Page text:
And this is just scratching the surface of this topic...

[1] Originally published online by MNSBC at http://www.msnbc.msn.com/id/6401635/site/newsweek/, the article is now curiously absent and unretrievable from their site. Thankfully it has been archived by others however.

23 Mar 2007

Allan Bomhard's "Toward Proto-Nostratic"

(The following uses a special font to render linguistic symbols. Please download and install the Code2000 font [zip] if you're having difficulties with the display. A single asterisk (*) represents reconstructed forms; double asterisks (**) mark implausible forms.)

Allan Bomhard is one of many Nostraticists attempting to iron out the theory of the Nostratic proto-language (see my previous blog: What is Nostratic Theory?). Unfortunately, this ironing has been going on for a while and some may feel that a hole as been blazed into the shirt by now. In 1984, Bomhard published Toward Proto-Nostratic in which he explored in particular the possible relationships between Proto-Indo-European (PIE) and Proto-Afro-Asiatic (PAA).

A daunting task. For me this rings alarmbells in my head immediately because I can tell based on what I know of comparative linguistics that any such relationship is fantastically remote at best. Couldn't we start with something easier? What about the relationship between Indo-European and Uralic which many academics can recognize as a clear possibility? It just breaks my heart to see "long-rangers" go too long-range and bite off far more than they can chew.

Bomhard's position as reflected in his other books is that PIE and PAA are seperated by approximately 15,000 years, as old as Nostratic itself. I can buy that. This is no doubt why he focusses on these two language groups in particular - to attempt to approach the mysteries of Proto-Nostratic by some sort of linguistic triangulation. Conjecture like this is okay as long as it doesn't ignore facts. It's a healthy part of science, but only if you can seperate capably in your mind your untested imagination on the one hand from hard facts or thoroughly established theories based on those facts on the other hand. An "idea" is not a "theory" and a "theory" is not a "fact". Also when I read Allan Bomhard or other Nostraticists, I try consciously to not get stuck into absolutive thinking and pre-judge people as either 100% kooky or 100% infallible. To come away with something from whatever book we may read, we must first ponder logically on what these books can and cannot provide us.

First the bad news about this book: If you're looking to Bomhard to give you a thorough reconstruction of the Proto-Nostratic language, keep looking. Sad as I am to say this, an overwhelming majority of his roots can be rejected right off the hop because they carelessly ignore how the protolanguages he deals with are reconstructed by recognized specialists. This is the way that virtually all Nostraticists shoot themselves in the foot - by reinventing the entire field of comparative linguistics for themselves rather than taking the time to study it. Observe the festival of errors:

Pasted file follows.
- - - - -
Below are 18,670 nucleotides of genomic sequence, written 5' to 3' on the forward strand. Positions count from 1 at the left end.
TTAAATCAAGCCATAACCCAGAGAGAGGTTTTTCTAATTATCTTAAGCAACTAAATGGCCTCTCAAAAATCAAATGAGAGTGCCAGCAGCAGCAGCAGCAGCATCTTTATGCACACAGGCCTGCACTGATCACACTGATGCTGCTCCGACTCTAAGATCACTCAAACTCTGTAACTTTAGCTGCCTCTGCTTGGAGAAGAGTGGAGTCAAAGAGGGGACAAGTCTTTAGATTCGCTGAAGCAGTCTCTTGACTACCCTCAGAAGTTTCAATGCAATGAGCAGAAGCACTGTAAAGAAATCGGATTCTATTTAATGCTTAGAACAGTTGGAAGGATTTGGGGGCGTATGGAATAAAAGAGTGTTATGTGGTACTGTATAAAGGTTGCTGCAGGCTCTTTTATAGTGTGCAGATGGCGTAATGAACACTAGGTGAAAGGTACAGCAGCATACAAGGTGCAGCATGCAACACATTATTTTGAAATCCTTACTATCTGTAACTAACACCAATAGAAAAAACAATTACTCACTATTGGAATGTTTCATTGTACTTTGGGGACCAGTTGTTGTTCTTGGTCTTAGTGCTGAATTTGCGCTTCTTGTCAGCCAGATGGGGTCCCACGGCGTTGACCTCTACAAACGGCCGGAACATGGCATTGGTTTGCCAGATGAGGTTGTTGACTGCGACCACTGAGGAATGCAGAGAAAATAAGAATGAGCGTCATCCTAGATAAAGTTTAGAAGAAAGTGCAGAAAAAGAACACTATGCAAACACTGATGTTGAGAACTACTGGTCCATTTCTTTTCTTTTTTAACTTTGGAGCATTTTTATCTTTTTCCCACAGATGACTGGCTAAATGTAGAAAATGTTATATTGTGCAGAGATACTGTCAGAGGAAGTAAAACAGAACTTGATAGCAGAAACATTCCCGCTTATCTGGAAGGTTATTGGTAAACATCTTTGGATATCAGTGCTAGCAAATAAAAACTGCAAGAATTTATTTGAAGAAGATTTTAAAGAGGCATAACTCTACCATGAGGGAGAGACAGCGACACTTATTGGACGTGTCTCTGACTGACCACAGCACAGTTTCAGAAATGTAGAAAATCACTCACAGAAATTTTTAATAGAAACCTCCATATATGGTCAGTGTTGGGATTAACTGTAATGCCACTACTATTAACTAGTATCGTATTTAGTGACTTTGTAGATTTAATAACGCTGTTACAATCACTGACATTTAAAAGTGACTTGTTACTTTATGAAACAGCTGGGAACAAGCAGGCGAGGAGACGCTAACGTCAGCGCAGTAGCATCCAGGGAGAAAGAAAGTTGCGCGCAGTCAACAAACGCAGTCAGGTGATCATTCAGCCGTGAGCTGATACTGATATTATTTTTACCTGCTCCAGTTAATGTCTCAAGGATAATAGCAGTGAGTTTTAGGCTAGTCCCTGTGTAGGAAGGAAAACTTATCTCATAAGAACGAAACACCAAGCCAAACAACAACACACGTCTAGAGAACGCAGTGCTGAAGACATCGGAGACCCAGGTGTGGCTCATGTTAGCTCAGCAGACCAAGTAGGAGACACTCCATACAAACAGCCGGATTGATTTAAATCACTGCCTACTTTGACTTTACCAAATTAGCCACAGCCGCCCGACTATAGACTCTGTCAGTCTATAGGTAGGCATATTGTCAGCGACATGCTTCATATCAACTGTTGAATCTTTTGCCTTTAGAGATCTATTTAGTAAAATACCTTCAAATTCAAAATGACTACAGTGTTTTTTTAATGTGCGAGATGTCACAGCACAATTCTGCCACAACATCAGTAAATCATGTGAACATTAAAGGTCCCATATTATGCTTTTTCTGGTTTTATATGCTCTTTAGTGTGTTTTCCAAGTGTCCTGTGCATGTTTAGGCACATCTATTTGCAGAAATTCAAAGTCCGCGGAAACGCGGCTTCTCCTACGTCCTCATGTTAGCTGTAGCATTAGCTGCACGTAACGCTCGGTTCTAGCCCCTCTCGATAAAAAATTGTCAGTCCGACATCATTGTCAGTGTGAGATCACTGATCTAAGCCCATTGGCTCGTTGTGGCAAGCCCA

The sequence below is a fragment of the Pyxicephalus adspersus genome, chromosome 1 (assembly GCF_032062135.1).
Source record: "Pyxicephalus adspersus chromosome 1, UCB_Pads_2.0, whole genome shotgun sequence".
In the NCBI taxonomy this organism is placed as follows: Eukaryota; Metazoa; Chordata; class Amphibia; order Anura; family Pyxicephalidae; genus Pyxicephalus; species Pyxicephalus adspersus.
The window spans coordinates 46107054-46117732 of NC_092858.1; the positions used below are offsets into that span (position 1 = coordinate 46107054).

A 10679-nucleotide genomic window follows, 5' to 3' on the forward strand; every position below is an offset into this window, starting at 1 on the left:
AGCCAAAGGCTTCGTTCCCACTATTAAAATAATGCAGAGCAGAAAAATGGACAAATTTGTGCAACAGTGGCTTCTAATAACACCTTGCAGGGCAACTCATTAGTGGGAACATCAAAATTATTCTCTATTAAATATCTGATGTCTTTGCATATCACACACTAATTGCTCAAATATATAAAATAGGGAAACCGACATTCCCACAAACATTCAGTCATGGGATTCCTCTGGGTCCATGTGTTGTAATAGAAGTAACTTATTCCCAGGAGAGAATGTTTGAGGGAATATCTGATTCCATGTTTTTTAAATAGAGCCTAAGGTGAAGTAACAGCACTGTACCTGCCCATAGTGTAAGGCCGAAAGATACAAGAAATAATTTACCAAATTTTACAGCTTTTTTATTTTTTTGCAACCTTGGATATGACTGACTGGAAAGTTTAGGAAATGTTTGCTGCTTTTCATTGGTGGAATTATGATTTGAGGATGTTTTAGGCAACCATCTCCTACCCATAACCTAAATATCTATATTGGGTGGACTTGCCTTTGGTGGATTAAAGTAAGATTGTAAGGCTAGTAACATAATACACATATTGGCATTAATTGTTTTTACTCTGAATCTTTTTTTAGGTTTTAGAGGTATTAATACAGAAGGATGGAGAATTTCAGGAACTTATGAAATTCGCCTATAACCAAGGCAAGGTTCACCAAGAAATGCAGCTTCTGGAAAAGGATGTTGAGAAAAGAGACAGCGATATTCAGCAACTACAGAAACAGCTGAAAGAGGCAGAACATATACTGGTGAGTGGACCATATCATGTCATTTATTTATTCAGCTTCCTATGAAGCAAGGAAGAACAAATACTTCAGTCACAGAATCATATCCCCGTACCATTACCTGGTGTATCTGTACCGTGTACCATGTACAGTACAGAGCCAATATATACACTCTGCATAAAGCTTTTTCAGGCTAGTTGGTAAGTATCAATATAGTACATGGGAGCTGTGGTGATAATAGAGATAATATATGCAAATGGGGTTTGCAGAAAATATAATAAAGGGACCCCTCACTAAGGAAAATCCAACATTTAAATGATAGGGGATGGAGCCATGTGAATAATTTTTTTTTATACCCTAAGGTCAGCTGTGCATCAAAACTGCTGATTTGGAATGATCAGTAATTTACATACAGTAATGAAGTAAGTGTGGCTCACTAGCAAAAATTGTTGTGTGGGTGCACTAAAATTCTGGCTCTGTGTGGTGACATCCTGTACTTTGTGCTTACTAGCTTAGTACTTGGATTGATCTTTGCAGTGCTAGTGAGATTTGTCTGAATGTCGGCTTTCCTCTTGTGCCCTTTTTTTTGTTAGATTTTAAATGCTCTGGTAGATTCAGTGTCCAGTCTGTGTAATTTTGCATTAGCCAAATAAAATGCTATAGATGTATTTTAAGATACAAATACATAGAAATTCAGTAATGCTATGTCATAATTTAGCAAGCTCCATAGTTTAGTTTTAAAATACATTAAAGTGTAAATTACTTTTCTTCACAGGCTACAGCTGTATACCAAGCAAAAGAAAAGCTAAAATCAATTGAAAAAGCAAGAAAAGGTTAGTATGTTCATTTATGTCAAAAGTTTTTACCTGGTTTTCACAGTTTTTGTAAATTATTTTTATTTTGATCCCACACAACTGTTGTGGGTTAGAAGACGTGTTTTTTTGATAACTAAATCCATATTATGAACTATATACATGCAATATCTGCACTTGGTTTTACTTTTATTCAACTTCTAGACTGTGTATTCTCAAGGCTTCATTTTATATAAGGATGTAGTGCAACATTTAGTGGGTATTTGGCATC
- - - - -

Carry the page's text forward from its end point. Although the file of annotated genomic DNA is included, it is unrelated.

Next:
• PIE *dəg-am-, *dg-am- 'earth, ground, man' (p.216)

    The agreed-upon PIE reconstruction for 'earth' or 'ground' is *dʰǵʰom- without controversy. No one but Bomhard and Nostraticists would recognize **dəg-am- as a validly formed root. The word he claims to be 'man' is actually reconstructed as a derived stem *dʰǵʰom-h₁on- 'someone of the earth' (hence Old English guma and Latin homo). Without the agentive ending -h₁on-, *dʰǵʰom- cannot possibly mean 'man'. This is shameful ignorance of well-attested Indo-European grammar.

  • PSem *tyawr- 'bull' (p.216)

    Semiticists purposely reconstruct *θawr- with *θ- (pronounced 'th' as in English 'thin') based on uncontroversial data showing either /ʃ/, /θ/ or /t/. The first sound is definitely not palatalized as he suggests without ignoring what is actually historically attested.

  • PIE *ʔya- 'relative pronominal stem' (p.270)

    Again wrong. The word is commonly reconstructed as *yo- (note that Andrew Sihler, Benjamin Fortson, & Jaan Puhvel cite *yo-, despite all these specialists being aware of the controversial alternative *h₁yo-). Indo-European languages do not show us a trace of such an initial laryngeal here aside perhaps from Greek hos (yet note also ios found side-by-side with hos since at least Mycenaean). In Indo-European Language and Culture (2009), p.144, Fortson describes the added laryngeal as incompletely resolved. When postposed, we only find laryngeal-less *-yo- however and so the belief that this relative pronoun must be a thematic extension of the 3ps pronoun *h₁i- is an idle conviction. There's also no trace of such a laryngeal in Uralic's cognates (nb. FU *jo- and Uralic *-ja [nomen agentis]) nor has Bomhard sufficiently demonstrated that word-initial clusters even originate at all from a common Indo-Uralic ancestor. Ad hoc.

    Even beyond this laryngeal controversy, we are assured that a vowel *a in this pronoun is most glaringly irresponsible in any accepted modern theory of PIE proper whose known reflexes keep it quite distinct from *o.

  • PIE *rəkʔ-/*rakʔ- 'to stretch out, straighten, make straight'

    He fails to notice the actual form, reconstructed long after Julius Pokorny, showing initial laryngeal *h₃ to explain the initial o- found in Greek oregein. The root is therefore *h₃reǵ- and once again Bomhard's casual musings are invalid.